The rebellious son of a long line of pureblood cartographers and diviners, Valen has spent most of his life trying to escape what society - and his family - have ordained for him. His own mother has predicted that he will meet his doom in water, blood, and ice. Her divination seems fulfilled when a comrade abandons Valen in a rainy wilderness half-dead, addicted to an enchantment that converts pain to pleasure, and possessing only a stolen book of maps.
Offered sanctuary in a nearby monastery, Valen discovers that his book - rumored to lead men into the realm of angels - gains him entry into a world of secret societies, doomsayers, monks, princes, and madmen, all seeking to unlock the mystery of a coming dark age. To his dismay, Valen must face what he fled so long ago, for the key to Navronne's doom is buried in half-forgotten myth and the secrets of his own past....
©2007 Carol Berg (P)2013 Audible, Inc.
I'm a big Carol Berg fan. I deeply enjoyed Dust and Light and was excited to learn that there were a couple of other books written in the same world at about the same time period.
In over ten years of subscribing to Audible I haven't heard a more poorly narrated novel. Berg's elegant prose is battered by having been read at too fast a pace and with with zero sense of the rhythm of the phrasing. What should be elegant is stilted and rushed. Character voices are poorly differentiated and I've noticed that several words are mispronounced. An audiobook that I had eagerly anticipated has been rendered too painful to finish. I should have previewed the book sample instead of expecting that it would equal Dust and Light.
My taste differs from kid books to gory horror books.
Buried in the overly descriptive writing and the disjointed happenings, I believe there is possibly a good story here. I am sure there are those who love this style of writing, but since Carol Berg is not a household name, not a whole lot. I think Berg has lots of talent in storytelling and if she quits trying to be so poetic, the story would have a chance to shine.
I really did not care too much for the narrator. He reads in a sing song fashion and uses a lilt in his voice to show emotion. It reminded me of a junior high kid forced to read a poem in front of class.
As for the story, Carol Berg has done a superb job. This dark fantasy will grip your imagination with its refreshingly multidimensional plot and compelling characters. A must-read for all fantasy fans. Word to the wise, you'll definitely want to check out this book's sequel, Breath and Bone.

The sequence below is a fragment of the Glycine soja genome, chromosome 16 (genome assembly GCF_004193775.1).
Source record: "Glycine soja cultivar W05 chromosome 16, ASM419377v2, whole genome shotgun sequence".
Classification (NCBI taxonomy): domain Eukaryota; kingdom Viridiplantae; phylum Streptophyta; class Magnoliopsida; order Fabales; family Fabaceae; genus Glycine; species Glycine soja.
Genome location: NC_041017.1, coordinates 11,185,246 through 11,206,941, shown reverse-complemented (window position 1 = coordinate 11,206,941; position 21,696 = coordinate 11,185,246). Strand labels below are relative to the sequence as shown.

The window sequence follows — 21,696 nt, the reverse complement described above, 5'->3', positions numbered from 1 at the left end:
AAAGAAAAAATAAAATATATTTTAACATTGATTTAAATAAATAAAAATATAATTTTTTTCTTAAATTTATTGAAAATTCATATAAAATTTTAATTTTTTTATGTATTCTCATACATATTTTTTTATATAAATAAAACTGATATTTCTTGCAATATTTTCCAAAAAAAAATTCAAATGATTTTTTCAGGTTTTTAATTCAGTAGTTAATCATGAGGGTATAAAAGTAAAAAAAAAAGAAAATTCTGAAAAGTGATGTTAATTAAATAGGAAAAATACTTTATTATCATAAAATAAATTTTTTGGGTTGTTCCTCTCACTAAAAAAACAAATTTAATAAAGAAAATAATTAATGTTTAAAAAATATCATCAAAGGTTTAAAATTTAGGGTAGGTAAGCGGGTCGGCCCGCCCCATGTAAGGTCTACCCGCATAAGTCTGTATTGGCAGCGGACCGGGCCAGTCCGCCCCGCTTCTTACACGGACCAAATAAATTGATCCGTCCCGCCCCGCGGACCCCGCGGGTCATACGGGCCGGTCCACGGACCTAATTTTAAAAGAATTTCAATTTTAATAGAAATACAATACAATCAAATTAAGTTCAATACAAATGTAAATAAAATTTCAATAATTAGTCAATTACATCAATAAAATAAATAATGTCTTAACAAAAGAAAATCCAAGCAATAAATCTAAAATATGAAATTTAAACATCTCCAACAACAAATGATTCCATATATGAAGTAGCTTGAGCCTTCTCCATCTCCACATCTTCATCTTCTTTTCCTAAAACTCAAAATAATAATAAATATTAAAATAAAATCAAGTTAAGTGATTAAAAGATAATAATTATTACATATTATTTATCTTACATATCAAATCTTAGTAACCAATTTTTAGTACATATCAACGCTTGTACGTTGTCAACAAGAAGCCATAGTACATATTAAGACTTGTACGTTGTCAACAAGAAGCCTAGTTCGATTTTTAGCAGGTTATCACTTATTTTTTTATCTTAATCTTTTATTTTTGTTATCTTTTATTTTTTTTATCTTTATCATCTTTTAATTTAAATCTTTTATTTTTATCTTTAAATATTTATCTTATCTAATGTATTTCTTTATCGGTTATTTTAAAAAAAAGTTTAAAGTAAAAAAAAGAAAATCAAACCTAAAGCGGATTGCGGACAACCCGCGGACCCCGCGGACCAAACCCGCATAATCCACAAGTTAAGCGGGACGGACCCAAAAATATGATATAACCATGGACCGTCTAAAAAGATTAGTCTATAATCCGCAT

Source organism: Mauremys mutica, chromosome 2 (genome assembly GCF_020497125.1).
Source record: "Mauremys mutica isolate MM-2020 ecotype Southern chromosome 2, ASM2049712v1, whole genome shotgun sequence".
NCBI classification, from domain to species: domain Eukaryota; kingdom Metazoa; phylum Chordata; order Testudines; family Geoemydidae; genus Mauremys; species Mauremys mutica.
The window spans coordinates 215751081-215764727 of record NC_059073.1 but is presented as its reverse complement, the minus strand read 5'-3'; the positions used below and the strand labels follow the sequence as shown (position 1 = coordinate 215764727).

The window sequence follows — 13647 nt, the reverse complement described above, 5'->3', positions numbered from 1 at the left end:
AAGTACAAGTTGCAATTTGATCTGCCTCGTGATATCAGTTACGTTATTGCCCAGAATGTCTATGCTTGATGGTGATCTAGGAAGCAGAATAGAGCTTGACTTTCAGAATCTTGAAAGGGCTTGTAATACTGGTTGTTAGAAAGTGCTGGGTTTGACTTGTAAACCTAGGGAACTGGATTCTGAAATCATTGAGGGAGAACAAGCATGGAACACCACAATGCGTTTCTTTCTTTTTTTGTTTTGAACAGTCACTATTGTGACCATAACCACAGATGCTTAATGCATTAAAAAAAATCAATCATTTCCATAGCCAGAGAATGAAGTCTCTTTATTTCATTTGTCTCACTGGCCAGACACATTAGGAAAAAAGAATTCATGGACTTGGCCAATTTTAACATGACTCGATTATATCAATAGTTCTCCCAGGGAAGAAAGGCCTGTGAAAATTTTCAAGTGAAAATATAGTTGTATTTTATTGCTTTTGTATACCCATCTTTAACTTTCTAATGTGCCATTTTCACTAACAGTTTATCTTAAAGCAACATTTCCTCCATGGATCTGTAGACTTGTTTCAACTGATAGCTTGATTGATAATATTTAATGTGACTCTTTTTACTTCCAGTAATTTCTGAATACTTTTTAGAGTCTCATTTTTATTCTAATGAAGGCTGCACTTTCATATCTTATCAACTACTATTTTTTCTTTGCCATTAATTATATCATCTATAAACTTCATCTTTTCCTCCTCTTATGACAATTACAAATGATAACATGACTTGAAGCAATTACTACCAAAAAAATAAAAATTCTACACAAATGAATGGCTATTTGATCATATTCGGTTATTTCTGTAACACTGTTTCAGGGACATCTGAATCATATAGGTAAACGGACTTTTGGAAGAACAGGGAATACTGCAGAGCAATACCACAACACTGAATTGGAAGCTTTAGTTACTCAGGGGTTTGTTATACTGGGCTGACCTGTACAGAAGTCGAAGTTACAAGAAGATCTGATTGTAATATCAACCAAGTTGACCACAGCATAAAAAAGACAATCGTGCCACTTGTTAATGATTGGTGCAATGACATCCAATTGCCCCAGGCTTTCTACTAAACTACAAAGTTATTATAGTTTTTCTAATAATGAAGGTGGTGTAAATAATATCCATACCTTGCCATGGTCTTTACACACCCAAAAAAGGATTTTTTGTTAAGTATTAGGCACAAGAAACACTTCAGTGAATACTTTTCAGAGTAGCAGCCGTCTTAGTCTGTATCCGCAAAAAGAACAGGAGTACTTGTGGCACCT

The narration, however, is mediocre. The pacing is a bit awkward. There are many mispronunciations of words and hesitations that make it seem like the narrator doesn't understand the meaning of what he's reading. This isn't a glaring issue and many people may not even notice, but it did bother me. Having said that, I still wholeheartedly recommend this series on the strength of the story alone.
Ok, I've heard worse narrations. But this one sounds like he's running toward the end of the book as if promised eternal salvation if he finished as fast as possible. No particular inflection, no attempt to differentiate voices or narration. One of the worst narrations I've heard that didn't drive me so crazy that I didn't demand a refund.
"Great Tale Ruined :-(("
The book, I would most definitely recommend. I would definitely NOT recommend this audio book version to someone I considered a friend. The narrator spoke in a flat noninflected voice, which made it difficult to tell when one sentence ended and the next began, or distinguish between the various characters.
I didn't get far enough into the audio version to find a character I liked, and it would have been difficult to pick one out of the morass of atonal babble anyway.
NO! I only listened to the first three chapters, and I felt that I could have spent the time better. Watching paint dry, or the lawn growing, perhaps.
I am heart sick that yet another favorite book has been destroyed by a poor narrator. I would urge "Audible" to consider reworking those audio books that receive poor reviews due to the narrator's deplorable efforts. I will be returning this and its companion book (it is the first in a duology) and getting something better.
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